The sad post-mortem recognition as a feminist icon
The passing of Sinéad O’Connor, uncompromising woman and beautiful soul, left us speechless. Not to mention celebrities’ tributes posted on the web.
Modern society, which is basically (and sadly) a big market, is not the place for uncompromising women. A rebellious attitude does not play well with patriarchy and market requests.
What sells, marketing, who sells more – are the only things that count in a money-driven society. In this context, the female aesthetic is strictly linked to what sells. In fact, there are specific norms, rules or standards to which every woman needs to conform in order to be accepted.
Inimitable talent and uncompromising style
Around the end of the 80s, we saw a face of rare beauty with a bald head and a voice of unique intensity, and we fell in love with her. When interviewed, the Irish singer Sinéad O’Connor explained that the music industry wanted her long-haired and revealing clothes. Instead, she showed up bald and in combat boots.
Her shaved head became a trademark, a symbol of protest against traditional views of femininity. Although she tried to hide her beauty, the result was exactly the opposite. Indeed, very few women can cut their hair that way and still look so very beautiful!
Conformism & contemporary feminism
If a woman wants to be considered beautiful or accepted as an artist, or whatever she wants to do in her life, the standards are long hair and tight-fitting clothes. So we have some problems understanding the contemporary idea of feminism. For instance, look at all the celebrities who call themselves feminists; celebrated by the mainstream culture, they look as the system wants them to be, calling it freedom of expression. Is that real feminism? We don’t think so. For sure, hitting the number one charts thanks to an immense voice and a clean face and piercing eyes, was different. So, follow what the system wants, conform if you feel ok, but don’t call it feminism.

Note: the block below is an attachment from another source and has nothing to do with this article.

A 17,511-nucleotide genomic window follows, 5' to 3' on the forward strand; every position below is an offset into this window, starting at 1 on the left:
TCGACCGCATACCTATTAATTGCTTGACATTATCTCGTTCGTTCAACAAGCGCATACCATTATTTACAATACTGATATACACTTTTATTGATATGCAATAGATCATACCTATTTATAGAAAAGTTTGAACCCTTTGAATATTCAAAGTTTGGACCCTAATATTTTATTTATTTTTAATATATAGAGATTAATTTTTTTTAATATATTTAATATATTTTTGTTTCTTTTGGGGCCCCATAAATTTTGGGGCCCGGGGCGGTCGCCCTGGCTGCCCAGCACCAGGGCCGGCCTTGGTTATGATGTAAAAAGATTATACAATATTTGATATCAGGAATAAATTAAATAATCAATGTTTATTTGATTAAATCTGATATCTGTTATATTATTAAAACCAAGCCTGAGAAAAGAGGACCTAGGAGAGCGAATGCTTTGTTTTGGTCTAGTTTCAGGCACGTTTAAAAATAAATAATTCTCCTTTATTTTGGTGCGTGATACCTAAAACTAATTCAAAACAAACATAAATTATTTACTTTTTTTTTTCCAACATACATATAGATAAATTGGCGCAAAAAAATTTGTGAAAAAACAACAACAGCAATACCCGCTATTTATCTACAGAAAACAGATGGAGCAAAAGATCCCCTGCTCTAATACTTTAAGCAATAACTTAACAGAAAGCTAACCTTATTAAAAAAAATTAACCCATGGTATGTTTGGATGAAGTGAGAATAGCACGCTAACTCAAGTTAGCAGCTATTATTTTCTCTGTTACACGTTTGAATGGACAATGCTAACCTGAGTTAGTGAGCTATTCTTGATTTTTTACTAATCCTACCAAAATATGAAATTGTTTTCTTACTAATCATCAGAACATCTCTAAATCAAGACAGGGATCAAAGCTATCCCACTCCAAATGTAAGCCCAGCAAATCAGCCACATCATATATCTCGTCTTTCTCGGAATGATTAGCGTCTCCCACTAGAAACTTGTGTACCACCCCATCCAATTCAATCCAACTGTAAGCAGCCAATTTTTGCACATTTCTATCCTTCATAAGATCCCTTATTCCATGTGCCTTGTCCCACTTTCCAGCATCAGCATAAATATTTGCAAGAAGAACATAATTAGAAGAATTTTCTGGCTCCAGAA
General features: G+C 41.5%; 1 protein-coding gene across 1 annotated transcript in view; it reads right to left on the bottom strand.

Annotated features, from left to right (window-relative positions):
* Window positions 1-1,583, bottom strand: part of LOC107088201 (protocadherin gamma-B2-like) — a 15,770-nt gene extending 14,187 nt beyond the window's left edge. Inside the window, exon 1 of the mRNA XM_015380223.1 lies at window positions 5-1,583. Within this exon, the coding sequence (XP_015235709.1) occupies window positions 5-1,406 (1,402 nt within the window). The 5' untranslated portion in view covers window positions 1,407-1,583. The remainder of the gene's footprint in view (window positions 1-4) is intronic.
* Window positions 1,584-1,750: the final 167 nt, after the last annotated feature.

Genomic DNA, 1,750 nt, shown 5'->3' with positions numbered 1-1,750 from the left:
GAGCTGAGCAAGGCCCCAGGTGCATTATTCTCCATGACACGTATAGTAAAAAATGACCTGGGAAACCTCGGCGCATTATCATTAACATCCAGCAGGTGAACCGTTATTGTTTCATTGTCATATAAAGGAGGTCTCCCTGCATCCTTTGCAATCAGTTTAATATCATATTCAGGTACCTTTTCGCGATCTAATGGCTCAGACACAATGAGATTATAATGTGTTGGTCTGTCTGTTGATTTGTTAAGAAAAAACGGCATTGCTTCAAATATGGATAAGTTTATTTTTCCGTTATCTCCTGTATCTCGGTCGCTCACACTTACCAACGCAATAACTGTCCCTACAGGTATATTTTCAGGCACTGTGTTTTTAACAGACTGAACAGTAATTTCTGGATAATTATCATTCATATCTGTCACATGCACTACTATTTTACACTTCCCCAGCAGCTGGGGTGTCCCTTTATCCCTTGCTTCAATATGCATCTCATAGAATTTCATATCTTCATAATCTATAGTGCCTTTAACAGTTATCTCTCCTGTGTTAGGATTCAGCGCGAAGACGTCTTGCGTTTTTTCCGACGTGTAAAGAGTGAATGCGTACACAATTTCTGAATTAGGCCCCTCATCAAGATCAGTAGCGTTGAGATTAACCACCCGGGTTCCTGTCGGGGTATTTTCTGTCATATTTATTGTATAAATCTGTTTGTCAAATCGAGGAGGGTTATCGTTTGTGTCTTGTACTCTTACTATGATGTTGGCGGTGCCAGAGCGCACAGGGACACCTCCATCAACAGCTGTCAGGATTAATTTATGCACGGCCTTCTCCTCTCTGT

We have always searched for news from her social media accounts because we appreciated her outspoken personality, anti-establishment position and political activism. Most celebrities, though having platforms, do not say a word on crucial matters.
In fact, she was so brave to speak in support of child abuse, human rights, women’s rights, and against wars and racism. Most importantly, being a victim of abuse, she showed her vulnerability by disclosing her struggles with mental health and fibromyalgia. But she got hate and disregard in return.
On July 26, the uncompromising Sinéad O’Connor was found dead. And, all of a sudden, she becomes a feminist icon, understood only after her death. Insulted when alive, celebrated after death!
One comment really made sense: